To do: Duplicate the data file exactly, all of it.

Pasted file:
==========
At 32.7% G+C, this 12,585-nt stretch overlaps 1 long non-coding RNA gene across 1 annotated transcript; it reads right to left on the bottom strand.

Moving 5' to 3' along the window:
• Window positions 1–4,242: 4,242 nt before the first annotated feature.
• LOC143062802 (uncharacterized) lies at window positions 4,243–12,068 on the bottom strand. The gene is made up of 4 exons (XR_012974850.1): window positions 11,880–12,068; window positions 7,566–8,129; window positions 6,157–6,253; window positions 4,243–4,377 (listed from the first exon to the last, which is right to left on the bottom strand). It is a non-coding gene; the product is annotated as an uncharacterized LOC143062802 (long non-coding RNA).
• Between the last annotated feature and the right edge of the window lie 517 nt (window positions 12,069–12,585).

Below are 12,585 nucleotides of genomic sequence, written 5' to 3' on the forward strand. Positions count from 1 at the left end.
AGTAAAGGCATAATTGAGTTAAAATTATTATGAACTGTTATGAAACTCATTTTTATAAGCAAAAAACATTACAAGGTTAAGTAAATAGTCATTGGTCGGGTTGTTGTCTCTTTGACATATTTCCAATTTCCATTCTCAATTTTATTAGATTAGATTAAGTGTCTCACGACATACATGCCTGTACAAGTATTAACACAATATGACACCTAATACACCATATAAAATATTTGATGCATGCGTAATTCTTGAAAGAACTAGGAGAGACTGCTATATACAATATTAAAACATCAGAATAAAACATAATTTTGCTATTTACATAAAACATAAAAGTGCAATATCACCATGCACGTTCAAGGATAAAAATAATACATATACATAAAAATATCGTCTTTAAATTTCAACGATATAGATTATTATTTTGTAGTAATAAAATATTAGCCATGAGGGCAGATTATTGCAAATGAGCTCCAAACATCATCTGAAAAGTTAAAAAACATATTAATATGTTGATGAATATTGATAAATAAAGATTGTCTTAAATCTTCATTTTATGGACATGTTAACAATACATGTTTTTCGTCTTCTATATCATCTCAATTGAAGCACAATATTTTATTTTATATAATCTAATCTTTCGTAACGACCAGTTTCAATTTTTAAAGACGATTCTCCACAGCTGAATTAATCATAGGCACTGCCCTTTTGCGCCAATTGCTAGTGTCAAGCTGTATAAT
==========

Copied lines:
At 32.7% G+C, this 12,585-nt stretch overlaps 1 long non-coding RNA gene across 1 annotated transcript; it reads right to left on the bottom strand.

Moving 5' to 3' along the window:
• Window positions 1–4,242: 4,242 nt before the first annotated feature.
• LOC143062802 (uncharacterized) lies at window positions 4,243–12,068 on the bottom strand. The gene is made up of 4 exons (XR_012974850.1): window positions 11,880–12,068; window positions 7,566–8,129; window positions 6,157–6,253; window positions 4,243–4,377 (listed from the first exon to the last, which is right to left on the bottom strand). It is a non-coding gene; the product is annotated as an uncharacterized LOC143062802 (long non-coding RNA).
• Between the last annotated feature and the right edge of the window lie 517 nt (window positions 12,069–12,585).

Below are 12,585 nucleotides of genomic sequence, written 5' to 3' on the forward strand. Positions count from 1 at the left end.
AGTAAAGGCATAATTGAGTTAAAATTATTATGAACTGTTATGAAACTCATTTTTATAAGCAAAAAACATTACAAGGTTAAGTAAATAGTCATTGGTCGGGTTGTTGTCTCTTTGACATATTTCCAATTTCCATTCTCAATTTTATTAGATTAGATTAAGTGTCTCACGACATACATGCCTGTACAAGTATTAACACAATATGACACCTAATACACCATATAAAATATTTGATGCATGCGTAATTCTTGAAAGAACTAGGAGAGACTGCTATATACAATATTAAAACATCAGAATAAAACATAATTTTGCTATTTACATAAAACATAAAAGTGCAATATCACCATGCACGTTCAAGGATAAAAATAATACATATACATAAAAATATCGTCTTTAAATTTCAACGATATAGATTATTATTTTGTAGTAATAAAATATTAGCCATGAGGGCAGATTATTGCAAATGAGCTCCAAACATCATCTGAAAAGTTAAAAAACATATTAATATGTTGATGAATATTGATAAATAAAGATTGTCTTAAATCTTCATTTTATGGACATGTTAACAATACATGTTTTTCGTCTTCTATATCATCTCAATTGAAGCACAATATTTTATTTTATATAATCTAATCTTTCGTAACGACCAGTTTCAATTTTTAAAGACGATTCTCCACAGCTGAATTAATCATAGGCACTGCCCTTTTGCGCCAATTGCTAGTGTCAAGCTGTATAAT